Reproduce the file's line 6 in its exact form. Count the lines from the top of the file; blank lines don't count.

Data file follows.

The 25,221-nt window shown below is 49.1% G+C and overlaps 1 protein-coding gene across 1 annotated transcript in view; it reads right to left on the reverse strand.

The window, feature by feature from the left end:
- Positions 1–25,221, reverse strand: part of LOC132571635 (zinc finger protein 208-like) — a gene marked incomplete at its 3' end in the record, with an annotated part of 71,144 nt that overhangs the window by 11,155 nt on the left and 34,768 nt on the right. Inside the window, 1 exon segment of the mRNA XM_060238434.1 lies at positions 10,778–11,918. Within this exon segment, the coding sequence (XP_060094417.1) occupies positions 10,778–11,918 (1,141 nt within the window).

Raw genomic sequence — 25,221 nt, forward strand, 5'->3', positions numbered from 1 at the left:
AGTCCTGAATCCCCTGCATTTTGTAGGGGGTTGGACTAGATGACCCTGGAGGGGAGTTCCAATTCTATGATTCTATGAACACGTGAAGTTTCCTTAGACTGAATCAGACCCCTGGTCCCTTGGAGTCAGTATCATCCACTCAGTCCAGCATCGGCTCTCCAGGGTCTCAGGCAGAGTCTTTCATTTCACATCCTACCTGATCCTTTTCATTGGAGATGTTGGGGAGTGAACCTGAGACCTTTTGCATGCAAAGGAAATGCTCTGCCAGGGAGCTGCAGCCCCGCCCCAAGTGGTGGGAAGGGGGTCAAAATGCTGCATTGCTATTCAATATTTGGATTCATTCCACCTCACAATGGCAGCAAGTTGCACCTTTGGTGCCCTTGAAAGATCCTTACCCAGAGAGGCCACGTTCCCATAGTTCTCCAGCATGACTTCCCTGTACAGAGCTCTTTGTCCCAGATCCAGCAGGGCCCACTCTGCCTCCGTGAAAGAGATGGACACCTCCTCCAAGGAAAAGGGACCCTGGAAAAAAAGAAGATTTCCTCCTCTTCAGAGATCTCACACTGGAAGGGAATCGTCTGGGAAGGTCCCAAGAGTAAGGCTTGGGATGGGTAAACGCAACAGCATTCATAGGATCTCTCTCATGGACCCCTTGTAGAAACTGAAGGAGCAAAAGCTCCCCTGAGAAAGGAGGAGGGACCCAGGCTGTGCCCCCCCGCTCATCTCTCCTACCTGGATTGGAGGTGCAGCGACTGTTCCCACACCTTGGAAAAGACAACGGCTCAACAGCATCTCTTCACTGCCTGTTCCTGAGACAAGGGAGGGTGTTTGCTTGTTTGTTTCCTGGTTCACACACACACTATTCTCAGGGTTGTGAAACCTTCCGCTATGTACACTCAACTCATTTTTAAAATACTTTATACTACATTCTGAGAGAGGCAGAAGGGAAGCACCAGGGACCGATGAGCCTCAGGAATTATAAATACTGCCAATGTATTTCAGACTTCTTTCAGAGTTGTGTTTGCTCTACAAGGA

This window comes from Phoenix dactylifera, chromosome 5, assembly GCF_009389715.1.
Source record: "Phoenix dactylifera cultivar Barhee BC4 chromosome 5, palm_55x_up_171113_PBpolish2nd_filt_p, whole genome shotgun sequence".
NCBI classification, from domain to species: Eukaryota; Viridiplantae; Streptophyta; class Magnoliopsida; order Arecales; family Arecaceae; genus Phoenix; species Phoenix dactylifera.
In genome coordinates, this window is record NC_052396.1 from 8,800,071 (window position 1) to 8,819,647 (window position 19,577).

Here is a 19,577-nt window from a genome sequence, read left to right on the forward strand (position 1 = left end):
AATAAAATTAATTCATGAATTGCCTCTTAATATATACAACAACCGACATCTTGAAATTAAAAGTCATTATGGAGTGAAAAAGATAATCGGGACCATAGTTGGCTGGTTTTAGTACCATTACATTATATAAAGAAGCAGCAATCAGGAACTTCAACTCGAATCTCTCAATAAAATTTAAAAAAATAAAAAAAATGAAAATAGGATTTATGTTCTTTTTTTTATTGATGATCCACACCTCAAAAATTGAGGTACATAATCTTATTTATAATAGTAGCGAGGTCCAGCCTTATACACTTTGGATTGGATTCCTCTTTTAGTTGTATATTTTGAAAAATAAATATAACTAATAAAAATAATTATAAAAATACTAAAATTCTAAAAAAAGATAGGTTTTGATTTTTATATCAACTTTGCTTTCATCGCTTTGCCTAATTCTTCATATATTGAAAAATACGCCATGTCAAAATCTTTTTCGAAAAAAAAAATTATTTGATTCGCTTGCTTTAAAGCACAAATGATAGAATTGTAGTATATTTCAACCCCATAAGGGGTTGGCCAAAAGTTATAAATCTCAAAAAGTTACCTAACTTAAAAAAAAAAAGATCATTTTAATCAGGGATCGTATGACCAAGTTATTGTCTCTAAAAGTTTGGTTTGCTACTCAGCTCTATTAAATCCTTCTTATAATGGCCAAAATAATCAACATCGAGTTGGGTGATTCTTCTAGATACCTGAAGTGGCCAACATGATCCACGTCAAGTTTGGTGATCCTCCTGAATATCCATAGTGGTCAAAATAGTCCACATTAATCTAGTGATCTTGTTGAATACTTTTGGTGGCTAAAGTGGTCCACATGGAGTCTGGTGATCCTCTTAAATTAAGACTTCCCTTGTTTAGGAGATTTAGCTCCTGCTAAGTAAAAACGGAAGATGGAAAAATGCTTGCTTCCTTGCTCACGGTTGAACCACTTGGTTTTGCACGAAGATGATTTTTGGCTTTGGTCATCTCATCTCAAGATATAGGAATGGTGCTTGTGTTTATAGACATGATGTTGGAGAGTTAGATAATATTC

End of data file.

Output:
This window comes from Phoenix dactylifera, chromosome 5, assembly GCF_009389715.1.